F1 2020: Russian Grand Prix Wet Setup Guide – Career, my team, time trial
Sochi is a whole different beast in the wet. With this setup, you can tame it.
This is a shame, as a bit of rain would spice up a race which has usually been a fairly uninspiring spectacle.
However, if you’re going to be up against the conditions at Sochi in F1 2020, we have the perfect setup for you!
Getting the correct wing settings at Sochi in the wet can make an enormous difference to your lap times.
I’ve found that 4-9 works really well. The car has plenty of front-end grip without sacrificing any rear end stability.
For the on-throttle differential, 50% is always the way to go. This gives great stability under acceleration which is especially helpful in the wet.
For your off-throttle setting, I suggest running 70%. This gives the car a good deal of rotation while also keeping it stable through the higher speed corners.
READ MORE: F1 2020 Italian Grand Prix wet setup guide
Running this setting a little higher than usual is particularly helpful in the long turn 3.
Running camber settings close to 0 helps a lot with keeping the car pointing in the right direction.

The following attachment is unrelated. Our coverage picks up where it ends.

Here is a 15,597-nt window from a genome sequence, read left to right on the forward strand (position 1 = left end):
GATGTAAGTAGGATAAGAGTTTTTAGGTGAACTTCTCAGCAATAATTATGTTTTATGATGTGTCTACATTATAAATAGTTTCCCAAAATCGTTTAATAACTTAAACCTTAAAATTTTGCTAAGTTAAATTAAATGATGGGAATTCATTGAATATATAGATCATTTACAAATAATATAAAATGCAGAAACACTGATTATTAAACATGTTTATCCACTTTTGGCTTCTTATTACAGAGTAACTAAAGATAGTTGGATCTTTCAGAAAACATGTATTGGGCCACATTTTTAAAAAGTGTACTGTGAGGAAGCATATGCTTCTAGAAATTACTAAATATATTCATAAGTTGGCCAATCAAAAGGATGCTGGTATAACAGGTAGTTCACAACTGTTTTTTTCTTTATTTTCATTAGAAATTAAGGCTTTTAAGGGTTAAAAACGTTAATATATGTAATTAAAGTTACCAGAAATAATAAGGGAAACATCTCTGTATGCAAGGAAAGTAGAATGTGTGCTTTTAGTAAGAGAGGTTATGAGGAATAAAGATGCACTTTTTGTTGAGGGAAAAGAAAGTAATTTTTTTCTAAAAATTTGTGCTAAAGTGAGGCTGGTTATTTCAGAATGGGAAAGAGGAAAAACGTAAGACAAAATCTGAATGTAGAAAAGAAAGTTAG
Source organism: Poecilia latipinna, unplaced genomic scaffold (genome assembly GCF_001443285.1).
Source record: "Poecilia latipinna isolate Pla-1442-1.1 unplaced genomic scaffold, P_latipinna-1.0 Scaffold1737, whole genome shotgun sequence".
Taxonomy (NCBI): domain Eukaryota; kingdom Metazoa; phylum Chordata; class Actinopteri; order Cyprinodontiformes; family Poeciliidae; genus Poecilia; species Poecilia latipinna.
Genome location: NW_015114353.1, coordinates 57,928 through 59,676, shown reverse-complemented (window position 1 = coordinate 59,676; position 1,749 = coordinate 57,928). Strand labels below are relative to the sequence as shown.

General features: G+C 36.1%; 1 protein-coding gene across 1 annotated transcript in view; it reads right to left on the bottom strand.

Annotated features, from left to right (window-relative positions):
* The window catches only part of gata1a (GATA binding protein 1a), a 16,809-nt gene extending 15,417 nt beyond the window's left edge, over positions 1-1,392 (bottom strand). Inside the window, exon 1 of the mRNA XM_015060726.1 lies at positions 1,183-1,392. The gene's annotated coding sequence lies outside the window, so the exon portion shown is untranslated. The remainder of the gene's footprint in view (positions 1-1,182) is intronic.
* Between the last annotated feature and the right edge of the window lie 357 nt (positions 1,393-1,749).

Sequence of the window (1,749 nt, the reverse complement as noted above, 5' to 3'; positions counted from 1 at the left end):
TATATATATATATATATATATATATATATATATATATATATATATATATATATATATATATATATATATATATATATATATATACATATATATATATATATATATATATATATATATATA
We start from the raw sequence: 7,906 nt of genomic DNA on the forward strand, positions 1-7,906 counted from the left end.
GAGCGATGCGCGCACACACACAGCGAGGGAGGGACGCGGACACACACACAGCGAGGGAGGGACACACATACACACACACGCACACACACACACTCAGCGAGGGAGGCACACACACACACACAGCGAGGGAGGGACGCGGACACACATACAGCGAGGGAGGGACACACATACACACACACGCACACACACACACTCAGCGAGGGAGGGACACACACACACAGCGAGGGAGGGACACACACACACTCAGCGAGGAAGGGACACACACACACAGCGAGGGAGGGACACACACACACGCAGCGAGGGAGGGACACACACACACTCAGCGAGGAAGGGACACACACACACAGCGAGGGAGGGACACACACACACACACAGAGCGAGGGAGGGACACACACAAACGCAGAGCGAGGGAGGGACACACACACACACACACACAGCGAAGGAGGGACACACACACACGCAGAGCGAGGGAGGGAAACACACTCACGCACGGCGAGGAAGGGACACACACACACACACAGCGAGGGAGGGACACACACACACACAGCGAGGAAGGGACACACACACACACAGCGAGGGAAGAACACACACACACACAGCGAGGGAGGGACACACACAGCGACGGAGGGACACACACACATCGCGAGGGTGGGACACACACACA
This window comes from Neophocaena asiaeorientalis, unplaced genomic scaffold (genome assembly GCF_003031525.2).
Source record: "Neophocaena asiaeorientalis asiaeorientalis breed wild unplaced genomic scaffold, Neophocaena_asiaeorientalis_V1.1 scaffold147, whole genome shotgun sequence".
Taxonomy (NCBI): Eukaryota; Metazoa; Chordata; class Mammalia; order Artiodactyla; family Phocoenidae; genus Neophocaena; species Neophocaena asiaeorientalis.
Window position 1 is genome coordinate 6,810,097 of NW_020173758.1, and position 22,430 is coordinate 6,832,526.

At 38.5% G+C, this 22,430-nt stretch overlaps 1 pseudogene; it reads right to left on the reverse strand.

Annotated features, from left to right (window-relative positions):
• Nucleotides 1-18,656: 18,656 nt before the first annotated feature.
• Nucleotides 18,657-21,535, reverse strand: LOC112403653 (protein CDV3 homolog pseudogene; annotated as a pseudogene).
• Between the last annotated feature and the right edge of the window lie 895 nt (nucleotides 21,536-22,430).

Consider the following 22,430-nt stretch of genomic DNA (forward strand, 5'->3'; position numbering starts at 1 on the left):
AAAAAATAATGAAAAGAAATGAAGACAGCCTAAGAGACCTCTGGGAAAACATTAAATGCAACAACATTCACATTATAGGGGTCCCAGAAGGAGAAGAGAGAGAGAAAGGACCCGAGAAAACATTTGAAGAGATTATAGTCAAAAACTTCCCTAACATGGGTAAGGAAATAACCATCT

As a wet Russian Grand Prix is not the easiest place to keep your car from spinning, running -2.50 and -1.00 works really nicely here.
For your toe settings, 0.05 and 0.20 will help you to limit tyre wear and through the longer corners, especially turn 3.
A fairly soft suspension setup is usually beneficial in the wet conditions.
At Sochi, I would go for 2-3 for your front and rear suspension stiffness. The car will be stable without it flat out refusing to turn certain corners as it would with even softer springs.
Anti-roll bars are important in the rain, as a wet track tends to promote mid-corner understeer. To avoid this, use 7-9 settings for your anti-roll bars.
As is often the case on a wet surface, a high ride height is the way to go. 9-11 keeps the car well clear of the wet surface and kerbs, and helps to maintain stability in all situations.
My personal preference when it comes to brakes is to run 100% brake pressure with 50% brake bias. This gives great stopping power without stressing the front brakes too much.
However, it’s important to be comfortable on the brakes. If you feel that you are struggling with front locking, run a lower brake pressure.
When it comes to your tyre pressures, taking some air out for the wet conditions is always advisable.
For me, 21.8psi on the fronts and 19.5psi on the rears works a treat.
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The wet conditions transform Sochi from a fairly dull track to a fun little circuit. With this setup, I hope you’ll be able to enjoy yourself in the rain in Russia too.